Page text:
We continue our discussion with word wizard Rebecca Colby as she travels around the world, celebrating her book, It’s Raining Bats & Frogs! Enter to win the overall giveaway for a $50 USD Amazon voucher (or £30 GBP Amazon voucher) at the end of the tour. You’ll find details about the tour here!
And who doesn’t love a scavenger hunt! Follow Rebecca’s tour to find out which blogs contain the clues and then collect all the answers. There are eight answers to find and submit in total.
So what should you be looking for? Witch names, of course! Each post will mention a fictitious witch somewhere in the discussion. To be in with a chance of winning, leave a comment on the blog where you found the name (but please DON’T reveal the name) , including Teacher Authors! At the end of the tour, send Rebecca (at website address here) a list of all eight names via her website contact page, and enter the Rafflecopter entry form on her page. You have until 11.59pm EST on 5 September to enter the scavenger hunt giveaway!
Today, Rebecca talks about her process how a writer (and a teacher) can create a teacher’s guide that teachers can use! Thank you, Rebecca!
When I began teaching, I was gobsmacked to learn how much the profession had changed from when I attended school. Gone were the handy, school-supplied textbooks that provided teachers with lesson plans and worksheets. Instead, I found myself spending all of my free time creating my own lesson plans and worksheets, or researching teacher websites for appropriate resources. My full-time teaching job quickly became two full-time jobs.
After publishing my first book, I was determined to make my book as accessible and as desirable as possible to teachers. Teachers are the busiest people I know! If I wanted teachers to use my book in the classroom, I knew I needed to both create the resources AND bring them to the teachers. By the way, here’s a scavenger hunt answer for you--today’s witch name is Ethel.
Pinpoint your book’s USP
One of the first things you need to do is pinpoint what your book’s unique selling point (USP) is in respect of teachers using it in the classroom. How does it fit in with what is taught?
My first book was about a wee lassie who swallows all manner of Scottish birds and animals. The USP was obvious: I placed my primary focus for the activity guide on Scottish wildlife and their habitats. However, with my second book, which is about a witch parade, the USP wasn’t as clear. I focused on several aspects of the book—after all, witches aren’t a typical classroom topic. So while the main English activity asked children to create their own rhyming spells, math found them comparing and ordering the size of frogs, science had them playing a game of bat and moth to learn about echolocation, and art saw them creating musical rainsticks.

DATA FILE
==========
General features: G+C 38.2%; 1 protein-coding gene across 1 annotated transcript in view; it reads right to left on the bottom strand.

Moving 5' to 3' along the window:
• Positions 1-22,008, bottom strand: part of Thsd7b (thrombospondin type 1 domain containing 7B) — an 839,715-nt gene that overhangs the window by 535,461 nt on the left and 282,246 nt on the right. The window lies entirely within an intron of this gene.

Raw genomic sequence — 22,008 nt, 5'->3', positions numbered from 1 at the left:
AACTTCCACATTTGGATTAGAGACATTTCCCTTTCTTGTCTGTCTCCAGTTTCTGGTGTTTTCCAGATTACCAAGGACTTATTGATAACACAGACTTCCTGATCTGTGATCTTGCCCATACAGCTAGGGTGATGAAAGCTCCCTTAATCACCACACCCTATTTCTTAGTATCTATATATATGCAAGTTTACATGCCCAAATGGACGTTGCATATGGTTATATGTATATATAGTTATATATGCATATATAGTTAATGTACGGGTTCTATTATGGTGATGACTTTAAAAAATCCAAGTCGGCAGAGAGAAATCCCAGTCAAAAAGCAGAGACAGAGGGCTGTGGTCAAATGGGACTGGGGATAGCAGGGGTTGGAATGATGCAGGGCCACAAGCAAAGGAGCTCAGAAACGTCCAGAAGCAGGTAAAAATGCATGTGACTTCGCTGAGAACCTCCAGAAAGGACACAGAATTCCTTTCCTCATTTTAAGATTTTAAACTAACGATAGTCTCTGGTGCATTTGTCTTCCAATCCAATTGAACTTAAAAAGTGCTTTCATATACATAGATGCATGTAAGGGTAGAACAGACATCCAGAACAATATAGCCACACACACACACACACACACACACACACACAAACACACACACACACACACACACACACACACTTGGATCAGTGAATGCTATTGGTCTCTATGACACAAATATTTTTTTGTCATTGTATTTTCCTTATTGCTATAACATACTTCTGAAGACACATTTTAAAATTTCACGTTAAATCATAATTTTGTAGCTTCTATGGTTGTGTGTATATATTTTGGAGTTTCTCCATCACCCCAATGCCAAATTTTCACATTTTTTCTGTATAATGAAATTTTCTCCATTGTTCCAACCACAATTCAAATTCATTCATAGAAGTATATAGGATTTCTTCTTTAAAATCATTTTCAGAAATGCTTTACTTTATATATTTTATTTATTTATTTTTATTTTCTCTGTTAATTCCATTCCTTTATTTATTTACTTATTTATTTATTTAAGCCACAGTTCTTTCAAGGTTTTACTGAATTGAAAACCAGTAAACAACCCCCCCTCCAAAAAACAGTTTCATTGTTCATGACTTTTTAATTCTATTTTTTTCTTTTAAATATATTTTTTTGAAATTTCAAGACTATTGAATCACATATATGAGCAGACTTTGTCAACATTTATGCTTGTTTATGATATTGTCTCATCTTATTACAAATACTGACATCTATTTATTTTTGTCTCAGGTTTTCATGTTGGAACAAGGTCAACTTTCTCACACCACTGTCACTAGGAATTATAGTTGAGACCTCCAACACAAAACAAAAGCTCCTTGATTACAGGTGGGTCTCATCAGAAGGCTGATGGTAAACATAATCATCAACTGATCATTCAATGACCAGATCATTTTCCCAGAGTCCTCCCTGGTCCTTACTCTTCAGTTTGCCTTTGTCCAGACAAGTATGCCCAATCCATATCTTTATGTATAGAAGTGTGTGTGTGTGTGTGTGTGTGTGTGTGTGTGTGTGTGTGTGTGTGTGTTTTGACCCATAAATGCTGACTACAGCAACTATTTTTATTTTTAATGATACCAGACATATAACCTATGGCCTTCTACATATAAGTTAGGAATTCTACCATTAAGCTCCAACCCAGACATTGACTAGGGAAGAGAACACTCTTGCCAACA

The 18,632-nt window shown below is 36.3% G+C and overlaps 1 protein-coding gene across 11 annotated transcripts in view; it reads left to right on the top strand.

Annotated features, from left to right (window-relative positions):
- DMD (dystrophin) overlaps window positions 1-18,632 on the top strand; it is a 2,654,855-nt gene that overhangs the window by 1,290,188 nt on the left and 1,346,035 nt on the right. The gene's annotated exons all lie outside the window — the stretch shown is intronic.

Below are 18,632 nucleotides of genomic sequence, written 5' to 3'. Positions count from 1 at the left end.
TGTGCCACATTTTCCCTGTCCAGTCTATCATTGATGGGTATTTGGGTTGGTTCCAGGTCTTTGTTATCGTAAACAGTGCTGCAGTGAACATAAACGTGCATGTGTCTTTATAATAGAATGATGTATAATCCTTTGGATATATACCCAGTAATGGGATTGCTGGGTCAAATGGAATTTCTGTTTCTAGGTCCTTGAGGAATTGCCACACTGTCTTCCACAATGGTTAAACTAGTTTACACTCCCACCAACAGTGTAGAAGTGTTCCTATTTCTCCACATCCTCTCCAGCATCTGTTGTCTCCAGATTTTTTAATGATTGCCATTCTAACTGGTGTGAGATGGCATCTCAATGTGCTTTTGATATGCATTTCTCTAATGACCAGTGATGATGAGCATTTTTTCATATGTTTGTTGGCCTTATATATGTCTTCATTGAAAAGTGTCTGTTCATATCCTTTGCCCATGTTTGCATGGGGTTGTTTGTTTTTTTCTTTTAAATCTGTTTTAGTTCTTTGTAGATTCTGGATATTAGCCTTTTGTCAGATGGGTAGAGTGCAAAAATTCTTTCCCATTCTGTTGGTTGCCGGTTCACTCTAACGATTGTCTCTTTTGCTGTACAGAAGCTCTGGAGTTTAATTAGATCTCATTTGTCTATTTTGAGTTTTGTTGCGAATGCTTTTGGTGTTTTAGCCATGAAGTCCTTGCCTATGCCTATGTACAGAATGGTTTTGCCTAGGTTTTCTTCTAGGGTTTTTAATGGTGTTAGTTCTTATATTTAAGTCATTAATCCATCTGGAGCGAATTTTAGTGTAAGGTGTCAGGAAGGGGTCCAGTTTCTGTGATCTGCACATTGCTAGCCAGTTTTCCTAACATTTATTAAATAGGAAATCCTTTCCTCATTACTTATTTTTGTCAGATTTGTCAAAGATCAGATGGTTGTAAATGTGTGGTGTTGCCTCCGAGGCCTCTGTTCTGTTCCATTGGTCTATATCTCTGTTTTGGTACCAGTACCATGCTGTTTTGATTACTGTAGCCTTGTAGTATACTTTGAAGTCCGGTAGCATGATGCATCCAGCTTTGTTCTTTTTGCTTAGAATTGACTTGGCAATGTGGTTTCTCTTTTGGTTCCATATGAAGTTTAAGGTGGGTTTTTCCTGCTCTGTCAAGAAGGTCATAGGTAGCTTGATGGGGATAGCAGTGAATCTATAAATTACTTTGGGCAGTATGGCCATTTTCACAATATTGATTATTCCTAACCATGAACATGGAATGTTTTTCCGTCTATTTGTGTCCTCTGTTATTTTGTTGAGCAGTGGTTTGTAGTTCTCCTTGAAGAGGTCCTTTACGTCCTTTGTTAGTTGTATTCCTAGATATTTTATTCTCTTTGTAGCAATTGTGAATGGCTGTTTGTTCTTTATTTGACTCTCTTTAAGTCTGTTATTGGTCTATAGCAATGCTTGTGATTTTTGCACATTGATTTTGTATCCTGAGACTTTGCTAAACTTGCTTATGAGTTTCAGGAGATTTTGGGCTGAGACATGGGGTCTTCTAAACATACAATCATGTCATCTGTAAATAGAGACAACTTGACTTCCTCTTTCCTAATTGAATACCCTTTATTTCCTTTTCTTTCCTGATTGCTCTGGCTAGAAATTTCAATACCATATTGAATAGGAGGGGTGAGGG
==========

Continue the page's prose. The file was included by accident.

Research relevant curriculums
Find out what is being taught at what grade level. The best way to do that is to research both The Common Core Standards and state curriculums. While researching your own state’s curriculum is a good place to start, keep in mind that unless your book releases with a regional publisher, then you also need to look at other states’ curriculums—particularly curriculums for the larger (and often bellweather) states. Two good examples are California and Texas.
Make teachers happy
Just producing an activity guide is sure to make a teacher happy, but if you want to go that extra mile, think about two things: 1) How can I make the activities cross-curricular? and 2) How can I extend children’s learning?
While my guide is cross-curricular and covers most subjects taught in school, some of the individual activities are also cross-curricular. For example, the art activity involves making a witch puppet, which can later be used in English to act out and retell the book. In this way, one activity allows for learning in two areas of the curriculum.
Teachers are also always looking for ways to extend children’s learning. In one of my science activities, children are asked to measure rainfall over the course of a week. This can be done simply by marking water levels on the side of the rain collection container with colored felt-tip pens and comparing levels. But if a teacher wishes to extend children’s learning and introduce standard units of measure (or the teacher wants a differentiated activity for more able students), he or she could ask the children to measure the rainfall in inches or centimeters with a ruler.
Where to share
Now that you have your guide, what do you do with it? I always make mine available as a download from my website. But teachers are incredibly busy, remember? Bring the guide to them. Post it on websites like Teachers Pay Teachers and Share My Lesson. Forward it to your publisher. They often hold a database full of educational contacts. Bring hard copies of the guide to library, festival, and bookstore event. And if you have some spare time, you could email teachers and let them know about your guide. After all, you’re probably going to email a few teachers anyway to see if they’d like to set up author visits with you. Mention the guide and where to find the download in the email.
Speaking of which, if you’re interested in downloading the free teacher’s activity guide to It’s Raining Bats & Frogs, you can find it here.
I want to say thank Teaching Authors for hosting me again today, and to all of you for reading this post! If you have any tips of your own, or if you decide to produce a guide for your book, I’d love to hear about it!
|Illustration by Steven Henry|
Thank you for stopping by, Rebecca!